Discover the roots and symbolism of these serene landscapes and pick up some tips on how to make your own
7 January 2018
Characterised by rock formations that mimic water and other natural features, Karesansui – literally ‘dry landscape’ – or stone gardens are the epitome of Japanese gardening. Also known as ‘Zen gardens’ outside of Japan, they have a rich history dating back to the 12th century.
Today’s stone gardens aren’t just stagnant copies of traditional garden architecture, but a constantly evolving expression of Zen thought, found everywhere from temple grounds to museums and even modern houses. Learn more about the origins of these tranquil, thought-provoking landscapes, and get inspired to create your own.
Origins of the stone garden
The oldest known description of the stone garden is found in the Sakuteiki, or Records of Garden Making, a text written in the late Heian period (11th century). It reads, “A garden of arranged stones that has neither a pond nor a stream shall be called a dry landscape garden, one that expresses a water-filled natural landscape without the actual presence of water.”
We don’t know exactly what this kind of garden would have looked like at the time, as none from the late Heian period still exist. And later Japanese gardening practices were heavily influenced by Zen philosophy, which was not yet widespread in Japan at the time when the Sakuteiki was written.
So the gardens it describes may have been somewhat different from their modern incarnations. Even so, it’s clear that the key feature of a stone garden – the idea of “seeing” water in a dry landscape – already existed.
Two factors influenced their further evolution into the modern forms.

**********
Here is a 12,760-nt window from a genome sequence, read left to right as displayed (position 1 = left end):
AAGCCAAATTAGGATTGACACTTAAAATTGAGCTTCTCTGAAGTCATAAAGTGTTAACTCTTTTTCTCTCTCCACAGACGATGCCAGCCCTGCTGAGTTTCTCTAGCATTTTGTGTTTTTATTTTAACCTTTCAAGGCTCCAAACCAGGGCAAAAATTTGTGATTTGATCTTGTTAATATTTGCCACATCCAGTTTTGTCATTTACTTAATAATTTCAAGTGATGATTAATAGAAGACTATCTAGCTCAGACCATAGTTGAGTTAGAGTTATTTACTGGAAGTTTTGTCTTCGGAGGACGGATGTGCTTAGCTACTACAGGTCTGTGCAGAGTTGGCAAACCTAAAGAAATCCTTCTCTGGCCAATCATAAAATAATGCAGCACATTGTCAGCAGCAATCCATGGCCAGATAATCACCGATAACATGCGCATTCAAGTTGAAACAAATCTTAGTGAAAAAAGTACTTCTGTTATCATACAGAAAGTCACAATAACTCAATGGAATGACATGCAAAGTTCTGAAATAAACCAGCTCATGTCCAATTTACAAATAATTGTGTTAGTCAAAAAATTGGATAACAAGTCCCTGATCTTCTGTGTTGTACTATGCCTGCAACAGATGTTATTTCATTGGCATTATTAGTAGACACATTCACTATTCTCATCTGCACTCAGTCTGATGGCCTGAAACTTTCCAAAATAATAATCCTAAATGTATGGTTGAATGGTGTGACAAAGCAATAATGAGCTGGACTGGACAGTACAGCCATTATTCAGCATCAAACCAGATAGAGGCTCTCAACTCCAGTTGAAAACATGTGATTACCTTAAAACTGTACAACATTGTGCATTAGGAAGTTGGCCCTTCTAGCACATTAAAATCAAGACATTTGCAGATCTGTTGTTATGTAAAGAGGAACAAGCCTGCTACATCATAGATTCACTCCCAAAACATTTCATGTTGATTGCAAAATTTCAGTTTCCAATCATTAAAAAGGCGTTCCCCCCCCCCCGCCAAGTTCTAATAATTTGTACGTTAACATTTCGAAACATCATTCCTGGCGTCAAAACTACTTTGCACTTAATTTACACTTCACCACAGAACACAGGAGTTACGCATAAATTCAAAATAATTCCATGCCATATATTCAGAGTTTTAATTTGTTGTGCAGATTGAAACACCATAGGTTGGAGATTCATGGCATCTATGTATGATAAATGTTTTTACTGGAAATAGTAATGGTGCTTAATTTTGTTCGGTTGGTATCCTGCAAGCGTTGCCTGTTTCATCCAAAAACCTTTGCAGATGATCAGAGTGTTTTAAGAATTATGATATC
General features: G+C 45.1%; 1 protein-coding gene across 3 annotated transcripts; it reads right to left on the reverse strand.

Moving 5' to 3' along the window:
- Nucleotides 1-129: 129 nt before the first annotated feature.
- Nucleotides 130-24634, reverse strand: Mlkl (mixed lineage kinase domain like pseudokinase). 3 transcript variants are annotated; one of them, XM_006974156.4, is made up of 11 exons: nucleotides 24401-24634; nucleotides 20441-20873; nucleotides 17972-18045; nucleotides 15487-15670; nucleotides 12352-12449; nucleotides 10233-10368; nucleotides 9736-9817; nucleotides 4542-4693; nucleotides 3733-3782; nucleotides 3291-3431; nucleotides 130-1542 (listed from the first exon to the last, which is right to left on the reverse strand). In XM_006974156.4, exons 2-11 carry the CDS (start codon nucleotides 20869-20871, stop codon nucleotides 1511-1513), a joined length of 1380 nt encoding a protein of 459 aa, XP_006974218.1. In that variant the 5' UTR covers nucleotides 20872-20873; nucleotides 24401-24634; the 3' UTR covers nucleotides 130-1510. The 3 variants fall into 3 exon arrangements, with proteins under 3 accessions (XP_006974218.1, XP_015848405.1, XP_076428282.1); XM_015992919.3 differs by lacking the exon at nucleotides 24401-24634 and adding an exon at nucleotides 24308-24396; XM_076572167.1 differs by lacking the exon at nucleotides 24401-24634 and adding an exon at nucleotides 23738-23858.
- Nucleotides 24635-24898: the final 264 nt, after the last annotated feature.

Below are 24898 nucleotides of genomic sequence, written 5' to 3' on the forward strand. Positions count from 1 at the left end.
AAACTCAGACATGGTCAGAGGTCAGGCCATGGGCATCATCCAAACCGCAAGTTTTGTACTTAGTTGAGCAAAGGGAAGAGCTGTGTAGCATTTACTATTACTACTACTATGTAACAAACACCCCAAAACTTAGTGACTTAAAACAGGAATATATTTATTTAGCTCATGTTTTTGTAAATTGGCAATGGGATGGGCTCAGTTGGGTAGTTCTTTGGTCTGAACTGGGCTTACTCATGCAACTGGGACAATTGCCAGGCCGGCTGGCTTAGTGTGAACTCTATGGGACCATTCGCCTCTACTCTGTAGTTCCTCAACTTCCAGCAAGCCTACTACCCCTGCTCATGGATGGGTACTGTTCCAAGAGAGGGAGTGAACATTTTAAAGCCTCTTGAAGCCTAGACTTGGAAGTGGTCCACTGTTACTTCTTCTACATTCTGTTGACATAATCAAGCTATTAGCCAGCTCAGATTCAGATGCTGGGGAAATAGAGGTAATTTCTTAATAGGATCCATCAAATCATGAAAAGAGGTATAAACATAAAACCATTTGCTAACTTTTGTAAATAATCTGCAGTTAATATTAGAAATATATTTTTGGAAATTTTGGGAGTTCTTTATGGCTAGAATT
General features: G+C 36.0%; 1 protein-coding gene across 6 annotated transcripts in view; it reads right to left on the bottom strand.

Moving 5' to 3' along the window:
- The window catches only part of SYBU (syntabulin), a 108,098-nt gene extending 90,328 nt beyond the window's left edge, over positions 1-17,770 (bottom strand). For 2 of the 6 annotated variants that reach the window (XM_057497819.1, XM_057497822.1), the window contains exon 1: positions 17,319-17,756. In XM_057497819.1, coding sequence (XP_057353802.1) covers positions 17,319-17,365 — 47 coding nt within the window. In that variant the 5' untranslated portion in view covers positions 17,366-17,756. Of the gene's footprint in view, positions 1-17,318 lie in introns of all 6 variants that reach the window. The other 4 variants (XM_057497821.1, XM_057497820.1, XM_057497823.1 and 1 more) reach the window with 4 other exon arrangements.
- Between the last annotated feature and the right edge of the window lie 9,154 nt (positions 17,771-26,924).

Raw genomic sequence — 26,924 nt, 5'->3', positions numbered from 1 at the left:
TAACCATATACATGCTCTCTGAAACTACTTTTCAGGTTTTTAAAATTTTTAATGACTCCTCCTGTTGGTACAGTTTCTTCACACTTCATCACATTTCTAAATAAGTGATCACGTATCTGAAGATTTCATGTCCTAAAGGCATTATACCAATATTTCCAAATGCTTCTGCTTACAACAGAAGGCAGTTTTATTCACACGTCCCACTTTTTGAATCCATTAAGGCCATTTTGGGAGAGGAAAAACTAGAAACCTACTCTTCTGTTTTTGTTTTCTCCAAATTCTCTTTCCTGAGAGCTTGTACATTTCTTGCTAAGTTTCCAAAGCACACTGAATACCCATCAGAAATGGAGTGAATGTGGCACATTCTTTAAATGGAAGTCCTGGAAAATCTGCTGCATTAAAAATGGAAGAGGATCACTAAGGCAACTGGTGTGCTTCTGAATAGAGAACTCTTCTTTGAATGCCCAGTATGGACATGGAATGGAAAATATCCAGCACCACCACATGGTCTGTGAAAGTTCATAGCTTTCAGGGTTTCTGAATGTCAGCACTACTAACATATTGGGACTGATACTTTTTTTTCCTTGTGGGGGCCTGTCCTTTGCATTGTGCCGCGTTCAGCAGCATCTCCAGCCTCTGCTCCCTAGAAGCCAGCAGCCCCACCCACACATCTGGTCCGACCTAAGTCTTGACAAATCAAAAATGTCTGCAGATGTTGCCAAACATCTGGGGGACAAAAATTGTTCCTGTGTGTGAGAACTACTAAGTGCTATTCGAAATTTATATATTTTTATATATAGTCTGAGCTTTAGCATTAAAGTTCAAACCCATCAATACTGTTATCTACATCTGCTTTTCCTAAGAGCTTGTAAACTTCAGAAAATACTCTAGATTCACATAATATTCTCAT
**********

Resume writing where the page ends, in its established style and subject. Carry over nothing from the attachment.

1. Zen teachings The first factor was the spread of Zen thought throughout Japan. This school of Buddhism came to Japan from China, and became widespread from the Kamakura period to the Edo period (from the late 12th to early 16th centuries).
The first fully-fledged stone garden was created in Kyoto’s Saihoji Zen temple by the famous gardener-monk, Muso Soseki. His work holds a very important place in the history of Japanese gardening.
Muso was summoned to reconstruct the nearly forsaken Saihoji – formerly dedicated to another school of Buddhism, Pure Land Buddhism – as a Zen temple. The reconstruction entailed numerous changes, including modifications to the garden. Muso decided to create a stone garden as a place for monks to practice Zen. Rocks hold a special place in Zen thought as expressions of the force of nature, and one Zen practice involves the contemplation of rocks as a way of becoming aware of that which is invisible.
2. Bonkei and Sansuiga The second factor that led to the development of the modern-day stone garden was the influence of the bonkei and sansuiga art forms. Bonkei, or ‘tray scenery’, is the practice of arranging sand, stones and tiny plants on a tray to create a miniature replica of natural scenery. It is from bonkei that the famous Japanese bonsai tradition evolved. Such trays were displayed at celebrations as decoration for the interior of a house.
Sansuiga was a style of landscape painting that was popular among Zen priests. Both of these art forms influenced the aesthetics and style of composition employed in stone gardens.
How the stone garden evolved
These two factors were what led to the development of the current type of stone garden. This new form also fit well with the advent of the wabi-sabi aesthetic, or the appreciation of that which is imperfect or incomplete. Stone gardens therefore began to be adopted outside of Zen temples as samurai and merchants began to create their own.
However, around the 18th century, in the middle of the Edo period (1603–1867), naturalistic gardens that favoured living plants stole the spotlight for a time, meaning that fewer stone gardens were built.
They experienced a resurgence in the Showa period (20th century), when gardener and garden historian Mirei Shigemori created more than 200 stone gardens, now deemed to be timeless.
Despite holding to the traditional rules of stone arrangement, his gardens weren’t blind imitations of the old ways. Instead, he combined his own innovations and modern aesthetics with traditional forms.
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Stone gardens are rich in symbolism, many reflecting Zen thought and ancient Chinese philosophies. It’s necessary to be able to read this further layer of meaning in order to fully appreciate these gardens as more than just a collection of rocks.